The Power of Positive Thinking, Edwardian-Style

Some folks these days may believe that the benefits of positive thinking originated with "The Secret." But a little art nouveau-styled chapbook uncovered at the Pottery City Antique Mall this weekend-- dating back to 1907-- proves that we have been reminding ourselves to put a sunny spin on life for years and years now.

Today, I thought I'd share with you just a bit of their upbeat wisdom!

Personally, I think it would be impossible to remain in a rotten mood just cracking open a book so lushly and colorfully illustrated as "Good Cheer," published by the Berger Publishing Company of Buffalo, NY...
They don't make 'em like that anymore! All the beauty of early 1900s postcards seems to be layered into this little booklet. We begin, greeted with roses and Ruskin...

Happiness is everywhere
and its
spring is in
our own heart.
Ruskin.

Turning the next page we get snippets from a number of well-known writers, all on the idea of keeping a positive perspective on the daily trials we face...

The day returns and brings us the petty rounds of irritating concerns and duties. Help us to play the man, help us to perform them with laughter and kind faces; let cheerfulness abound with industry. Give us to go blithely on our business all this day, bring us to our resting beds weary and content and undishonored, and grant us in the end, the gift of sleep.
Robert Louis Stevenson.

Life is a mirror; if you frown at it, it frowns back; if you smile, it returns the greeting.
Thackeray.

The habit of viewing things cheerfully, and thinking about life hopefully, may be made to grow up in us like any other habit.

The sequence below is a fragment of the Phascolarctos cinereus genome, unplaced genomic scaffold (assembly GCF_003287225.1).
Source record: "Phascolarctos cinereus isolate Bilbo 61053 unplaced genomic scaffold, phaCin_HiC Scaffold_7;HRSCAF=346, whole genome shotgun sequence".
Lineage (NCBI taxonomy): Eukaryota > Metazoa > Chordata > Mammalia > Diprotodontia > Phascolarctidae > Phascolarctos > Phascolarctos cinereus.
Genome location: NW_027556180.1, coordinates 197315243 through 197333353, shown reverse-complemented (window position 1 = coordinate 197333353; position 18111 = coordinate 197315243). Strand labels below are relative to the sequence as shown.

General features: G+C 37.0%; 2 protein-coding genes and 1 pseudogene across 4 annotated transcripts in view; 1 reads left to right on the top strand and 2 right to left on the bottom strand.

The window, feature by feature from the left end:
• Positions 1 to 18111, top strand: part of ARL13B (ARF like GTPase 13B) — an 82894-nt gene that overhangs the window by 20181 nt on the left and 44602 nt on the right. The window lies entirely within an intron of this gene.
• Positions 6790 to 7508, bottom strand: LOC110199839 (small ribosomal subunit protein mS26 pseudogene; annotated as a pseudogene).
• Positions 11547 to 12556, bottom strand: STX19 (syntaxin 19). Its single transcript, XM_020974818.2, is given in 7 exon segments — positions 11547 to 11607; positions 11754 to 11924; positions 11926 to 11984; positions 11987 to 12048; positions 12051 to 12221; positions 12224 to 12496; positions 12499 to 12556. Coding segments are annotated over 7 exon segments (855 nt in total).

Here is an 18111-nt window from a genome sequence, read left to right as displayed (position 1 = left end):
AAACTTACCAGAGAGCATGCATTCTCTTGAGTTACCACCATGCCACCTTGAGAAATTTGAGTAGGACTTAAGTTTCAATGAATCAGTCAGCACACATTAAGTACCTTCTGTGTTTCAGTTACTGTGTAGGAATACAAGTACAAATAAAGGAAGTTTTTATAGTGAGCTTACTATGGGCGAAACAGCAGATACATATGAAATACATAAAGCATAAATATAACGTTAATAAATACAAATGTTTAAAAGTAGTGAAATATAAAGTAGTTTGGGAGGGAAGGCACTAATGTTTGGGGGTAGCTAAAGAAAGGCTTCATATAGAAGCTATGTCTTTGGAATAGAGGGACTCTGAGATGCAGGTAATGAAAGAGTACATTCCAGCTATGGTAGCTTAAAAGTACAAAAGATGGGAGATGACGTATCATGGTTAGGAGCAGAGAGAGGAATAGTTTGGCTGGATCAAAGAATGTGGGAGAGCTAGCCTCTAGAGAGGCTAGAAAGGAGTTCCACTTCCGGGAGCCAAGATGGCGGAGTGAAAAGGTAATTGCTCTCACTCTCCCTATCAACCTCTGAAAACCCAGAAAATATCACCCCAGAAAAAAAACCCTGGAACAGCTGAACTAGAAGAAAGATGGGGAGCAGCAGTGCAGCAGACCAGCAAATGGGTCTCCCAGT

Smiles.


On Mondays, I may have to pop back here myself and, um, remind me of these things.

Here, we are treated to some rather magical blue wildflowers...
The page reads:

Cheerfulness
is like money
well expended in
charity-- the more we
dispense of it, the
greater our possessions.
Victor Hugo

In life
there is
but one sure
happiness--
to live for others.
Leo Tolstoi.

Not that I previously viewed Tolstoi as a particularly perky guy-- but hey, we all have layers, I suppose. Some of the wisdom is shared in violets and verse...
Oh, heart of mine, we shouldn't
Worry so!
What we've missed of calm
We couldn't have, you know!
What we've met of stormy pain,
And of sorrow's driving rani
We can better meet again,
If it blow!
James Whitcomb Riley
Some of it in spreads of fiction and rural landscape...

But most of it is picked from fresh cheerful bouquets of reminder...
A
sunny
temper
gilds the
edge of
life's blackest
cloud.
Guthrie.

Here's wishing you the joys of the week ahead, and the patience to find their hiding place if they get shy about in stepping into the light.

2 comments:

Lois said...

What a great book!
How could you not be "UP" after paging through it?
Thanks for sharing and have a great week Jenn!
Lois

Sharon said...

I love this little book!